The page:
A farmer during Tabaski festivities this year in Niger. Photo: Clarisse Umutoni, ICRISAT

Tabaski – an untapped market opportunity for small ruminants in Niger

A farmer during Tabaski festivities this year in Niger. Photo: Clarisse Umutoni, ICRISAT

A farmer during Tabaski festivities this year in Niger. Photo: Clarisse Umutoni, ICRISAT

Tabaski (or Aïd el-Kebir) is an Islamic tradition observed worldwide. An animal is sacrificed as part of the festivities. This year’s festivities in Niger, where 95% of the population is Muslim, has demonstrated how technical assistance days before the event can help farmers tap the increased demand for small ruminants during this time.

To help farmers take advantage of the market conditions during the festivities, the LSIL (Livestock System Innovation Lab)-funded project backstopped them with technical assistance to produce and purchase feed in order to present good quality animals in time for Tabaski. One-ninety-one farmers owning 400 small ruminants (mostly sheep), volunteered to participate. Participant farmers were trained on fattening and animal health (feeding techniques, vaccination, deworming and administration of vitamins). A feed bank was established and managed by farmers to ensure availability of feed throughout the period leading up to Tabaski.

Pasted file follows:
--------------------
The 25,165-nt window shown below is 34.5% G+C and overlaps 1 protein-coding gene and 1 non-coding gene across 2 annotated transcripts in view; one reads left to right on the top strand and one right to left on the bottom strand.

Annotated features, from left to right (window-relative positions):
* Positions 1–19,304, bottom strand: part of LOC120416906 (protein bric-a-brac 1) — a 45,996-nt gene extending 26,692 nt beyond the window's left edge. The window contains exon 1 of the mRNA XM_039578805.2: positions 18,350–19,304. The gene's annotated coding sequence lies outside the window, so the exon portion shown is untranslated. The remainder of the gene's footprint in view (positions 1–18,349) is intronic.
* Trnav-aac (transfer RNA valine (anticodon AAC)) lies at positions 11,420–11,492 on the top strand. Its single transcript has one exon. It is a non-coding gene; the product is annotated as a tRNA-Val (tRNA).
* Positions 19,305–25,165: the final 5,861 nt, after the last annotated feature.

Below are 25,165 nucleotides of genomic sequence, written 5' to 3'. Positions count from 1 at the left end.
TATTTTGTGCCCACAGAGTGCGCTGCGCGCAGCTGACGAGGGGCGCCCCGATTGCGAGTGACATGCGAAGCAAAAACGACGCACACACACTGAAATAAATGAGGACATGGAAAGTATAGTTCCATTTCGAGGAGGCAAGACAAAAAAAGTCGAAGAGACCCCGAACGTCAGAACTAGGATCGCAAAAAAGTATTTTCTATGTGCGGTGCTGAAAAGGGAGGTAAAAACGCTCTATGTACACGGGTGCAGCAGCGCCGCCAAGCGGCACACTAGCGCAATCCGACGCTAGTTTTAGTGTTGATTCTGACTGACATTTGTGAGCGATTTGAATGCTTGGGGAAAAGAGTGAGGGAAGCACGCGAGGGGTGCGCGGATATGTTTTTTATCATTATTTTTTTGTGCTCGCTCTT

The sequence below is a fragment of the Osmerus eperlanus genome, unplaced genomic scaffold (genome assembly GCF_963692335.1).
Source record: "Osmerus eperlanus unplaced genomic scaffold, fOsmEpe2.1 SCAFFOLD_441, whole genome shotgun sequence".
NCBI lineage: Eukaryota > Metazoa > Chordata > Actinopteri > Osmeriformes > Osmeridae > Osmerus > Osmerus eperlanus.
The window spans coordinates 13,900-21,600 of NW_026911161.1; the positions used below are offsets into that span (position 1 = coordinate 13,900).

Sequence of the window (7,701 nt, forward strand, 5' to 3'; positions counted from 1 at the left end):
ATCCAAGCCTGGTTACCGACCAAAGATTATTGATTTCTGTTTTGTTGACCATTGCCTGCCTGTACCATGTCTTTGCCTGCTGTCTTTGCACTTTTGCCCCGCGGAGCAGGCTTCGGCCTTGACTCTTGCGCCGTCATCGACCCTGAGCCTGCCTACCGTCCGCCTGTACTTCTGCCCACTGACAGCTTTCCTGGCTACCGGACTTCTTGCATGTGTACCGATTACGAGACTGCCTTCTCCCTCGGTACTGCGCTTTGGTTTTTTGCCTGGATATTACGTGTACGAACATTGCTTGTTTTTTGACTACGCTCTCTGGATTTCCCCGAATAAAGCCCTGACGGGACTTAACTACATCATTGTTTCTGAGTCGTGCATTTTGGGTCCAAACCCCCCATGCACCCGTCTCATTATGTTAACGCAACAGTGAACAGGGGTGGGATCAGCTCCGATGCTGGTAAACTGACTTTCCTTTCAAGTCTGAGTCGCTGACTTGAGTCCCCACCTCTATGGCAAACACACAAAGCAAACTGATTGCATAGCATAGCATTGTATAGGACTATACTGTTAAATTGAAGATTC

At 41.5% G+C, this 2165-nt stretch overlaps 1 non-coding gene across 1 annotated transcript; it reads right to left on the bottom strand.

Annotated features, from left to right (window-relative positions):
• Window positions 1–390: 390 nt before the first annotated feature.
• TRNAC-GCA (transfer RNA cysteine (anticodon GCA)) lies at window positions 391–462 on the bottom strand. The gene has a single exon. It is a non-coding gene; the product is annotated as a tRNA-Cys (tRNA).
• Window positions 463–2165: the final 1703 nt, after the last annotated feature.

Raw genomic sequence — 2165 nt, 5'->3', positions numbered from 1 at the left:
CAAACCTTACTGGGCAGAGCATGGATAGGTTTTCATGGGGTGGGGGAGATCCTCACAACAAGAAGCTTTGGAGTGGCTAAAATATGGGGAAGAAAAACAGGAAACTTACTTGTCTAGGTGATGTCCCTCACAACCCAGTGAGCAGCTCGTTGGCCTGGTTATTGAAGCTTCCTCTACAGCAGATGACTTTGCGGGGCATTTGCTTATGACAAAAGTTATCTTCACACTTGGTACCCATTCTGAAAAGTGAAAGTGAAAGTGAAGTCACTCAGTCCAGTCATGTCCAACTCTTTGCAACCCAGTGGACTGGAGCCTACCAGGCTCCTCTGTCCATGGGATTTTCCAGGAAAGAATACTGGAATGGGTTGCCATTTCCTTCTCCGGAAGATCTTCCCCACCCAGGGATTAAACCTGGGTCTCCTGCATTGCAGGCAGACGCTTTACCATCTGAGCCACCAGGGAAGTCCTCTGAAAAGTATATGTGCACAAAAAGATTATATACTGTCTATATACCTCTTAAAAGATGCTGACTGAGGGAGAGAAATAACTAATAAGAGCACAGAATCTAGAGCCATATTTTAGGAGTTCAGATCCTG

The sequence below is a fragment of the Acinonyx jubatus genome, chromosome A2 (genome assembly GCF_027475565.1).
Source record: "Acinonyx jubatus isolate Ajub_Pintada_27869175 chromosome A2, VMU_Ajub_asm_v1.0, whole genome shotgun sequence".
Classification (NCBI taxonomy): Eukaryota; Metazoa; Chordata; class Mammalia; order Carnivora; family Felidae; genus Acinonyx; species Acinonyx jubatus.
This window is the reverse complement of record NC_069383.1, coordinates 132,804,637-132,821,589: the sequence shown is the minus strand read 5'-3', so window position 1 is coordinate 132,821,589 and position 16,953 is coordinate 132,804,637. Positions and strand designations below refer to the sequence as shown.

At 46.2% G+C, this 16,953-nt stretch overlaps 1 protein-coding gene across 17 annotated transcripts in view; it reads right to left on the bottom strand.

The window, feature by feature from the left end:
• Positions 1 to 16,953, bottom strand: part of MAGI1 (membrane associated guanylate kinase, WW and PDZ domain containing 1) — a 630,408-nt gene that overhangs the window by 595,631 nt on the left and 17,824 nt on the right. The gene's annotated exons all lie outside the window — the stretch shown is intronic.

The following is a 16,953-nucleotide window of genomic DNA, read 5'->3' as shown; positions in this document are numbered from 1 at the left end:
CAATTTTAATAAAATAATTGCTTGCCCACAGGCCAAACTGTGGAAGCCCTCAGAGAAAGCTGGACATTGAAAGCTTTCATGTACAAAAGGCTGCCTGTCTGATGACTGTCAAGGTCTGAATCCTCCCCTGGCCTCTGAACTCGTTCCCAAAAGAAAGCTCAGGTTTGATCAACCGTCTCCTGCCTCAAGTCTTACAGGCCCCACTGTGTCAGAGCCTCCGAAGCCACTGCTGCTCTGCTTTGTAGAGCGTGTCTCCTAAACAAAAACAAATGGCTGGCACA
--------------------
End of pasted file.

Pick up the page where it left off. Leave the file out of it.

“We used to meet on Thursdays to discuss our issues in livestock production and to find solutions together. Following the meeting, members visited other members to witness different ways of raising animals. That is how I came to realize that what I was doing was wrong. When I have a concern, I share it with other farmers and they give me their perspective. I am getting better in managing sheep since I joined the program. The project has helped us to produce marketable and high value animals,” said Ms Hamsatou Harouni, a farmer based in Torodi.

About 5-10 days before Tabask, which was in August this year, the project investigated potential buyers, mainly from Niamey, the closest big city, and linked them to producers.

This first attempt was a real success for livestock farmers like Ms Harouni. She further said good market prices and savings on transportation costs helped earn more.

“Normally, it is my husband who used to bring my animals to the market. He often did not give me money. Even when he did, he used to give me just around US$ 15 from the sale because I was not aware of the market price of sheep. Now, I am sell my animals. Tabaski is really a big market opportunity for livestock. I sold two sheep, one at US$ 200 and the other at US$ 120. This is an important income that will cover a lot of my family’s costs,” she says.

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